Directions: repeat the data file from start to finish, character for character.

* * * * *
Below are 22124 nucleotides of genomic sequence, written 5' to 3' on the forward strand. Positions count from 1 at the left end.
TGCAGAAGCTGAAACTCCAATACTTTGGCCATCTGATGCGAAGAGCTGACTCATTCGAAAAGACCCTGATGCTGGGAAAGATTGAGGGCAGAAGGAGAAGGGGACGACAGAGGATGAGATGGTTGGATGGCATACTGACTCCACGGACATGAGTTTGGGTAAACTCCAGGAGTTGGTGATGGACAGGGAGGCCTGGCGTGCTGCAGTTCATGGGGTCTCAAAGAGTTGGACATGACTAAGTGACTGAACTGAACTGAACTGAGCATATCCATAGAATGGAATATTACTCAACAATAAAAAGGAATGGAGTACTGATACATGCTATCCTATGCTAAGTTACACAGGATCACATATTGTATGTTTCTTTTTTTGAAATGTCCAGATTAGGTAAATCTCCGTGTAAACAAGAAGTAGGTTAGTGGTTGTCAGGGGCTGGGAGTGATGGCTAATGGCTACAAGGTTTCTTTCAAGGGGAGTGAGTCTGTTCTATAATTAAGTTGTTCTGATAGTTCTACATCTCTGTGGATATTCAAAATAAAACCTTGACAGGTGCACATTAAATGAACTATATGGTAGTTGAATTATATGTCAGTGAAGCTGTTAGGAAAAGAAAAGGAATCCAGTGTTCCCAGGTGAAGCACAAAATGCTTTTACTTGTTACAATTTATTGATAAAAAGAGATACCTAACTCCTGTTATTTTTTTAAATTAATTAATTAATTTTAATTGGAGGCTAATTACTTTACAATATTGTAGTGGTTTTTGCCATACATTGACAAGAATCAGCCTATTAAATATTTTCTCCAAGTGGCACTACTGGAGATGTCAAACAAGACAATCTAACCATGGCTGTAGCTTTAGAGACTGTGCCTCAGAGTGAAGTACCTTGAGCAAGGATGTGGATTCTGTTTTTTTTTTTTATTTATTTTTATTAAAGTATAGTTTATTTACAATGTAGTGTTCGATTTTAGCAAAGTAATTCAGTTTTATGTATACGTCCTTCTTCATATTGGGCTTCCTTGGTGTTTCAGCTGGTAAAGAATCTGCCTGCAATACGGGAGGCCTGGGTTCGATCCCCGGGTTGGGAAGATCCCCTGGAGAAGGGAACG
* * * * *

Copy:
Below are 22124 nucleotides of genomic sequence, written 5' to 3' on the forward strand. Positions count from 1 at the left end.
TGCAGAAGCTGAAACTCCAATACTTTGGCCATCTGATGCGAAGAGCTGACTCATTCGAAAAGACCCTGATGCTGGGAAAGATTGAGGGCAGAAGGAGAAGGGGACGACAGAGGATGAGATGGTTGGATGGCATACTGACTCCACGGACATGAGTTTGGGTAAACTCCAGGAGTTGGTGATGGACAGGGAGGCCTGGCGTGCTGCAGTTCATGGGGTCTCAAAGAGTTGGACATGACTAAGTGACTGAACTGAACTGAACTGAGCATATCCATAGAATGGAATATTACTCAACAATAAAAAGGAATGGAGTACTGATACATGCTATCCTATGCTAAGTTACACAGGATCACATATTGTATGTTTCTTTTTTTGAAATGTCCAGATTAGGTAAATCTCCGTGTAAACAAGAAGTAGGTTAGTGGTTGTCAGGGGCTGGGAGTGATGGCTAATGGCTACAAGGTTTCTTTCAAGGGGAGTGAGTCTGTTCTATAATTAAGTTGTTCTGATAGTTCTACATCTCTGTGGATATTCAAAATAAAACCTTGACAGGTGCACATTAAATGAACTATATGGTAGTTGAATTATATGTCAGTGAAGCTGTTAGGAAAAGAAAAGGAATCCAGTGTTCCCAGGTGAAGCACAAAATGCTTTTACTTGTTACAATTTATTGATAAAAAGAGATACCTAACTCCTGTTATTTTTTTAAATTAATTAATTAATTTTAATTGGAGGCTAATTACTTTACAATATTGTAGTGGTTTTTGCCATACATTGACAAGAATCAGCCTATTAAATATTTTCTCCAAGTGGCACTACTGGAGATGTCAAACAAGACAATCTAACCATGGCTGTAGCTTTAGAGACTGTGCCTCAGAGTGAAGTACCTTGAGCAAGGATGTGGATTCTGTTTTTTTTTTTTATTTATTTTTATTAAAGTATAGTTTATTTACAATGTAGTGTTCGATTTTAGCAAAGTAATTCAGTTTTATGTATACGTCCTTCTTCATATTGGGCTTCCTTGGTGTTTCAGCTGGTAAAGAATCTGCCTGCAATACGGGAGGCCTGGGTTCGATCCCCGGGTTGGGAAGATCCCCTGGAGAAGGGAACG